communication in difficult situations

if you are tired, your patient is angry and in pain, and there are staff shortages on your shift, the encounter will be more difficult than if just one of those factors were present. accident and emergency departments are environments where circumstances conspire to create difficult conditions – long waiting times; people under the influence of alcohol or drugs; individuals in pain and distress – that can combine to create a ‘perfect storm’. warning signs of irritated or agitated behaviour could include: if patients are already known to you – inpatients on a psychiatric ward, for example – learn which triggers can result in violence and aggression for individuals, then work to avoid these. it can be difficult to react warmly to people who are aggressive when you try to help them, but staying in control of your own emotions – and body language – is vital.

difficult encounters can be de-escalated by employing communications strategies, yet good communication is often one of the first things to be abandoned in a challenging situation. consider asking what can be done to resolve the situation (lowry, 2016), or offering options: “would you like me to get a manager for you to speak to about your concerns?”. it is also important to respect personal space: standing too close could be seen as a threatening act, and it may also be safer for you to maintain a physical distance. nurse jones brings mrs smith a cup of tea and asks if she’d like to speak with the doctor; mrs smith leaves the ward regretting her initial hostile behaviour. consider whether you are the best person to deal with a particularly difficult situation (especially if you are newly qualified and inexperienced in managing challenging encounters).

people often find it easier to avoid communicating something that they think is going to be controversial or bad, putting off the communication and letting the situation fester. however, constantly putting off difficult communication situations often leads to feelings of frustration, guilt, annoyance with oneself, anger, a reduction in self-confidence and ultimately more stress and anxiety. although these situations are, by their nature, difficult they are controlled and as long as time has been taken to prepare and think properly about how others may react they can often end up being easier than imagined. managers in organisations may need to communicate difficult information on several levels, to staff who are underperforming or if redundancies are necessary. emotions are, however, a natural response to situations that we find ourselves in, and the only time that we need to be concerned is when we consistently feel emotions inappropriate to our current situation.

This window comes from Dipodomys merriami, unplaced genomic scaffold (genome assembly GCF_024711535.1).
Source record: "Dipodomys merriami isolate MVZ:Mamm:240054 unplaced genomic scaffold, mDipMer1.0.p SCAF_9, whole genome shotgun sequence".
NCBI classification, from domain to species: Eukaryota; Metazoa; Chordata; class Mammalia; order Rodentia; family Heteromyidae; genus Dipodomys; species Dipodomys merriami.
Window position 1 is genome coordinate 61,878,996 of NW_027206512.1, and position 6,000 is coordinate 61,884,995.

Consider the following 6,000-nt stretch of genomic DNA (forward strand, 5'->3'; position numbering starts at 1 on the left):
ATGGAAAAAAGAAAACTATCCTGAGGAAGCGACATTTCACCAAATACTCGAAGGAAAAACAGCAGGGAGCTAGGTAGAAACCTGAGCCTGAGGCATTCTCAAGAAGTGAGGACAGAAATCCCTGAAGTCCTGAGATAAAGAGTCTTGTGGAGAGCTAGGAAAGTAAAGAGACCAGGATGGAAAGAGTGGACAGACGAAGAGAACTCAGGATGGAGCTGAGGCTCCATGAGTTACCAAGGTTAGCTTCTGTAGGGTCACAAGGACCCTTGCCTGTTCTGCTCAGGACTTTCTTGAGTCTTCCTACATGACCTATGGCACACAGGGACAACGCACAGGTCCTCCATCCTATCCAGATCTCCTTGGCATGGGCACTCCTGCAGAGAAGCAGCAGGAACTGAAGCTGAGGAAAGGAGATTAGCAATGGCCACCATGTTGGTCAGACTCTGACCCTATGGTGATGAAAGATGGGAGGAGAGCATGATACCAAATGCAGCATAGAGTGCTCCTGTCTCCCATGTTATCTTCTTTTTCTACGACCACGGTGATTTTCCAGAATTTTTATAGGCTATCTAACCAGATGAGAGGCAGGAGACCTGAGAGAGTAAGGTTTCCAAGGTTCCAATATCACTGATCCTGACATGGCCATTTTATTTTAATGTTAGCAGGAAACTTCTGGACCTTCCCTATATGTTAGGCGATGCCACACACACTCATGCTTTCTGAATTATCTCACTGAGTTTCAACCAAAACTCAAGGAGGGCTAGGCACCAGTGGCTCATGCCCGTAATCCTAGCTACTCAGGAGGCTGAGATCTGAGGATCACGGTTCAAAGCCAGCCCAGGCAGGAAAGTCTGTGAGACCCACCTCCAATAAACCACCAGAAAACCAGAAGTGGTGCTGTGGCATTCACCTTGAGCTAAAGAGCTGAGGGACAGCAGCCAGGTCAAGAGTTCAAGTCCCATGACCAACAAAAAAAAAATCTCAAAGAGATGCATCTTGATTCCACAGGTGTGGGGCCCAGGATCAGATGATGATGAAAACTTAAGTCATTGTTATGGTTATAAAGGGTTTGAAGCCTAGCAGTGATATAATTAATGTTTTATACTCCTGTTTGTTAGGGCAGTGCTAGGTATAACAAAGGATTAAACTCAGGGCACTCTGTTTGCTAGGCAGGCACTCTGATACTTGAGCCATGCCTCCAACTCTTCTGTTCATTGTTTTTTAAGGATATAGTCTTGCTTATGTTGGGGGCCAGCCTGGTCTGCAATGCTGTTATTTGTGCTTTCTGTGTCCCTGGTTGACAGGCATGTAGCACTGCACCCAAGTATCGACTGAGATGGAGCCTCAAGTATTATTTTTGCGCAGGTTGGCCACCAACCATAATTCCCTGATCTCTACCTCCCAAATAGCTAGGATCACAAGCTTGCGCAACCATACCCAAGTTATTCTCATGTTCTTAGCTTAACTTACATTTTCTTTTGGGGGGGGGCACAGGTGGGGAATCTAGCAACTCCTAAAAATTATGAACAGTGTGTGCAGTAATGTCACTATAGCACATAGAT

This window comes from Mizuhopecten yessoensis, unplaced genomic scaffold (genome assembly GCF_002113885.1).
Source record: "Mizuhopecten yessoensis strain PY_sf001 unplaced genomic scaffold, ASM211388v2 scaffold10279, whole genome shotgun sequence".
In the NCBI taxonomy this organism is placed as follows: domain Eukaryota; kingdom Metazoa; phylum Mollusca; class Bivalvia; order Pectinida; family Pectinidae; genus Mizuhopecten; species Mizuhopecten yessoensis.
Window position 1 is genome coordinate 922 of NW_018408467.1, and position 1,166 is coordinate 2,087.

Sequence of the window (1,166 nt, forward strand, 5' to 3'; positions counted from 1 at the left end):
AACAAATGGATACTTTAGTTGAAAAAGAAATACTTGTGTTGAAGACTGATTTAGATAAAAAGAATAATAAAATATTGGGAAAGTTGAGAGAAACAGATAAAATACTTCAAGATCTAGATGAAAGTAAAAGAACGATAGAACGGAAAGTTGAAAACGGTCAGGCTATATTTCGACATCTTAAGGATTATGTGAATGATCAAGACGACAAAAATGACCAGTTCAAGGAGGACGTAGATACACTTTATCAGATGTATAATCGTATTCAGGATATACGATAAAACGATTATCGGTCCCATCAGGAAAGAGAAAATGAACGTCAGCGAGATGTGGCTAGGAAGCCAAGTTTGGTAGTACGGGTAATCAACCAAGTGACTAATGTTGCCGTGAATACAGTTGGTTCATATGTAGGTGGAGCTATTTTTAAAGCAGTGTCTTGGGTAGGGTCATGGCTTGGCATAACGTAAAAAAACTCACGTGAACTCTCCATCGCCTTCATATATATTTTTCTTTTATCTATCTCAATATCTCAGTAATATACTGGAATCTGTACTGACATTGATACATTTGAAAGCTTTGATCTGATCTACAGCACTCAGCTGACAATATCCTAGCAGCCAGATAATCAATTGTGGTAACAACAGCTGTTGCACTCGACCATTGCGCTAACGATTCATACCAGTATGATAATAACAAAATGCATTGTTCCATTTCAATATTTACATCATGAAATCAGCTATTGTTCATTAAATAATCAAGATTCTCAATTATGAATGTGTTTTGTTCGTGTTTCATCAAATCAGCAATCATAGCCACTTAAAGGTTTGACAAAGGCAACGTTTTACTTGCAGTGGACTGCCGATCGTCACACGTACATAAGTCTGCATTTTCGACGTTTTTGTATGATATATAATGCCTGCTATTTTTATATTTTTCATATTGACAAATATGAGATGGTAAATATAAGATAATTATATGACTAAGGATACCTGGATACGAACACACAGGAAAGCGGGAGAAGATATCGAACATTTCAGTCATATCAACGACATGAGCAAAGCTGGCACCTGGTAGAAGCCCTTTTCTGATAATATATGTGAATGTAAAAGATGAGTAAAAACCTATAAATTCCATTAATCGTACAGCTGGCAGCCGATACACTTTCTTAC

it is helpful to recognise how we react to things emotionally and to think of different ways in which emotions can be controlled if necessary. if possible it is beneficial to think about the positive side of the change and the potential opportunities that it may bring. try to anticipate any questions or concerns others may have and think carefully about how you will answer questions. we have several pages on assertiveness including, how to be more assertive and recognising why people are not assertive do not find yourself backing down or changing your mind mid conversation. speak clearly avoiding any jargon that other parties may not understand, give eye contact and try to sit or stand in a relaxed way. communication becomes easier when we are calm, take some deep breaths and try to maintain an air of calmness, others are more likely to remain calm if you do.

dealing with difficult conversations. there has to be a balance between communicating something difficult and being as preventing difficulties. good communication can help prevent challenging situations from developing. this article summarises problems, skills and situations where caregivers, patients , family face the difficulty to communicate, communication situation examples, communication situation examples, ways to manage challenging situations, do situation affect the communication, what makes communication difficult for you.

allow the consumer to voice his/her concerns. respond with acceptance and understanding. be empathetic. listen to informative conceptual presentations live demonstrations (by the instructor) using specific skills and processes skill effective communication in difficult situations: preventing stress and burnout in the nicu. early hum dev. 2009 oct, communicating in difficult situations in healthcare, types of communication situation, how to handle difficult situations, difficult communication in the workplace, give a communication situation, communication scenarios examples, 5 common communication situations, do situations affect the communication? how was the communication process shown in the videos?

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